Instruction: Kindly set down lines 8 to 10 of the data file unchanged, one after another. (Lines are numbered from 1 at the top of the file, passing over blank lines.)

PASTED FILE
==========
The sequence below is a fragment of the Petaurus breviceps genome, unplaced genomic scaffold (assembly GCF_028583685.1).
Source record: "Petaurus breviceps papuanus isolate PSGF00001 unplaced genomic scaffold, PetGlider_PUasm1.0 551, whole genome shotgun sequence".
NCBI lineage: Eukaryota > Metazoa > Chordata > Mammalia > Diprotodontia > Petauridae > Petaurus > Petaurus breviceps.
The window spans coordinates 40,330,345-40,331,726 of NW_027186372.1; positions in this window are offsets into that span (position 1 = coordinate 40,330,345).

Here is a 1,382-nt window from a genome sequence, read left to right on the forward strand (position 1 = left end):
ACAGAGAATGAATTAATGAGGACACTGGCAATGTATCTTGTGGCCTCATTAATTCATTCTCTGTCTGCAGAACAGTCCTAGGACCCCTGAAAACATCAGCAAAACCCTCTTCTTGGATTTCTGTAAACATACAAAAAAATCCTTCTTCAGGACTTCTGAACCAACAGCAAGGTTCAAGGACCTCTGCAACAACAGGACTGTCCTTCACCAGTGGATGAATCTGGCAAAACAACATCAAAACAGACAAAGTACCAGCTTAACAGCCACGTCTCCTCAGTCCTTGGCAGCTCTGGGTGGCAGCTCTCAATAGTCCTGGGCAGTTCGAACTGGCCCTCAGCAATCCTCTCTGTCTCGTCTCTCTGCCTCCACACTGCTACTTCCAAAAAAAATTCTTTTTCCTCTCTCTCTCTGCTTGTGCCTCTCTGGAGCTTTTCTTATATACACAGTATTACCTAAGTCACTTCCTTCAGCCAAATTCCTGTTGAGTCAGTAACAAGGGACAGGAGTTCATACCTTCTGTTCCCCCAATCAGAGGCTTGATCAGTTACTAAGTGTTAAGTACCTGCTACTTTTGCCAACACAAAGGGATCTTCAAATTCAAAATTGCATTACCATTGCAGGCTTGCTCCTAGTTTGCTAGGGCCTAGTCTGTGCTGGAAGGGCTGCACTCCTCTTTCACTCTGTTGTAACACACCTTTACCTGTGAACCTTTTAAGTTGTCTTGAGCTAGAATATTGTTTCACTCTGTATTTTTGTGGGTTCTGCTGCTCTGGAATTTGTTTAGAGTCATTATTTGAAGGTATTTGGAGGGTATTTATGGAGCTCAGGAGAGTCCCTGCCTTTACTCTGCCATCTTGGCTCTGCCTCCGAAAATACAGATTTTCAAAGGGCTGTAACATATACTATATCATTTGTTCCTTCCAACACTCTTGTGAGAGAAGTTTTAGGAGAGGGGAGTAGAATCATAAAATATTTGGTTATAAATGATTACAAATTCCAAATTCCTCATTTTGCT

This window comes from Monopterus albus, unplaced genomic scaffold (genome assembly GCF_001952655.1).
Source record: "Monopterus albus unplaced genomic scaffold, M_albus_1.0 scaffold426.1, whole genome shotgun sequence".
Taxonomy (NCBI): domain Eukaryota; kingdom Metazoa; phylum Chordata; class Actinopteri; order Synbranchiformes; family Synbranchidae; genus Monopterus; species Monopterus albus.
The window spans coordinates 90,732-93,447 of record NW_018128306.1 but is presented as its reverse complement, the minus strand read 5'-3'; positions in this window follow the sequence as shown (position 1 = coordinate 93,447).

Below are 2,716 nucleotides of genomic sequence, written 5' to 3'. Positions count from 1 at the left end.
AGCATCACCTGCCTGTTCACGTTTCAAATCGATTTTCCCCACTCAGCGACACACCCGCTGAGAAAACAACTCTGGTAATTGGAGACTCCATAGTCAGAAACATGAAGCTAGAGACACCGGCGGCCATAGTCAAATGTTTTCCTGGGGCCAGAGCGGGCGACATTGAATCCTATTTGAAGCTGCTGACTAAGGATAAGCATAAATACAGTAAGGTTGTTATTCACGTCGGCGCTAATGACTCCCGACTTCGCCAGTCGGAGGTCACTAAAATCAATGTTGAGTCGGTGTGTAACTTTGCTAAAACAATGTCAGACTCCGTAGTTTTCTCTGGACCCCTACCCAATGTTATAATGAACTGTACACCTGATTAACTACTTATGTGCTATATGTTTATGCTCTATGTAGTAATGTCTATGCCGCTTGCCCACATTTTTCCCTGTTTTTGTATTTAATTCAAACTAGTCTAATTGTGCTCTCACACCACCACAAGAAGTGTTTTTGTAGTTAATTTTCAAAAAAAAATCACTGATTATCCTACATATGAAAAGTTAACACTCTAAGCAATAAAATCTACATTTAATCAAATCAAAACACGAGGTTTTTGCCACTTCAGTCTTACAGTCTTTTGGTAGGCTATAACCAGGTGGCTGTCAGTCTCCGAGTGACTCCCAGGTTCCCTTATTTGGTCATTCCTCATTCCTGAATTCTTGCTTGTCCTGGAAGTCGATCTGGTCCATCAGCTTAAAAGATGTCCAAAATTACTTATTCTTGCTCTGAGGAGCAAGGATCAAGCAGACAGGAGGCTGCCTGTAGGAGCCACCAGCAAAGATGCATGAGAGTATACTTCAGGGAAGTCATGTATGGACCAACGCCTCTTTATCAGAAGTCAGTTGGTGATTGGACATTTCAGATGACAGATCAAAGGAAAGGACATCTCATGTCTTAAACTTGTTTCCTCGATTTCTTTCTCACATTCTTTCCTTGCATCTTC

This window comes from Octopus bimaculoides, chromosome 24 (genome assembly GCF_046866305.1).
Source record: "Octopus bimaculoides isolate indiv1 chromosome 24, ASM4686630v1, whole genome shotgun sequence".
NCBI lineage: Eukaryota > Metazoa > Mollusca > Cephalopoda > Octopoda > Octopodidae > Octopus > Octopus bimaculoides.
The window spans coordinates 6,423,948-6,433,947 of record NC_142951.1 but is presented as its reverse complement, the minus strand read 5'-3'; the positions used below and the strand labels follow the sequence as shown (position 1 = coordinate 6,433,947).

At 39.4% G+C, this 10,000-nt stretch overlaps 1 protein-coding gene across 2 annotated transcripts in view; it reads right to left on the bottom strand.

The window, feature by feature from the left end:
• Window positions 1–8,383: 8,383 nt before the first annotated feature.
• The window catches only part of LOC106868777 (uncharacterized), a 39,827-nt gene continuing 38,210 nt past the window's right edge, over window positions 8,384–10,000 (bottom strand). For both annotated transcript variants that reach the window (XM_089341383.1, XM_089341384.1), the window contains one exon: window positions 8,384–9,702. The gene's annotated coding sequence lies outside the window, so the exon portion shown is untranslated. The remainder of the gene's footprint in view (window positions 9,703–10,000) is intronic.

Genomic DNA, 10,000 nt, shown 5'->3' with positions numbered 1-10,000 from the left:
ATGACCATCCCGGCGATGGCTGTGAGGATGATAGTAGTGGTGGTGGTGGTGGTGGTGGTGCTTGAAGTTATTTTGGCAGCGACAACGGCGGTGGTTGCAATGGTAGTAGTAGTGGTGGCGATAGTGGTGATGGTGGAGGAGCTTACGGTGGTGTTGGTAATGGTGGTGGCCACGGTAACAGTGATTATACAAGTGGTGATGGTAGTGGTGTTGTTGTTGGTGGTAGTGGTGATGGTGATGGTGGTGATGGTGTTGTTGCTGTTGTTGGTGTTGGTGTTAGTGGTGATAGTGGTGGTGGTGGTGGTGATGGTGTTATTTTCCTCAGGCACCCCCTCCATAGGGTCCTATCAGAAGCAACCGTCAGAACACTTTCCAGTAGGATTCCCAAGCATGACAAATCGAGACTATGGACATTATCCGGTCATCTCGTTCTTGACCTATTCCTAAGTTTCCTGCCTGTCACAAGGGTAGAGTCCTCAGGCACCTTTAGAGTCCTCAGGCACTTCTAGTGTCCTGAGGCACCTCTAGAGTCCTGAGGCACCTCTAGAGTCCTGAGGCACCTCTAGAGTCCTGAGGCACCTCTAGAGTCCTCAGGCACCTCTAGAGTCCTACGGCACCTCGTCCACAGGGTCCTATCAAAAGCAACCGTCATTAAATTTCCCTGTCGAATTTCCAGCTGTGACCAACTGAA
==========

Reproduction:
Source record: "Monopterus albus unplaced genomic scaffold, M_albus_1.0 scaffold426.1, whole genome shotgun sequence".
Taxonomy (NCBI): domain Eukaryota; kingdom Metazoa; phylum Chordata; class Actinopteri; order Synbranchiformes; family Synbranchidae; genus Monopterus; species Monopterus albus.
The window spans coordinates 90,732-93,447 of record NW_018128306.1 but is presented as its reverse complement, the minus strand read 5'-3'; positions in this window follow the sequence as shown (position 1 = coordinate 93,447).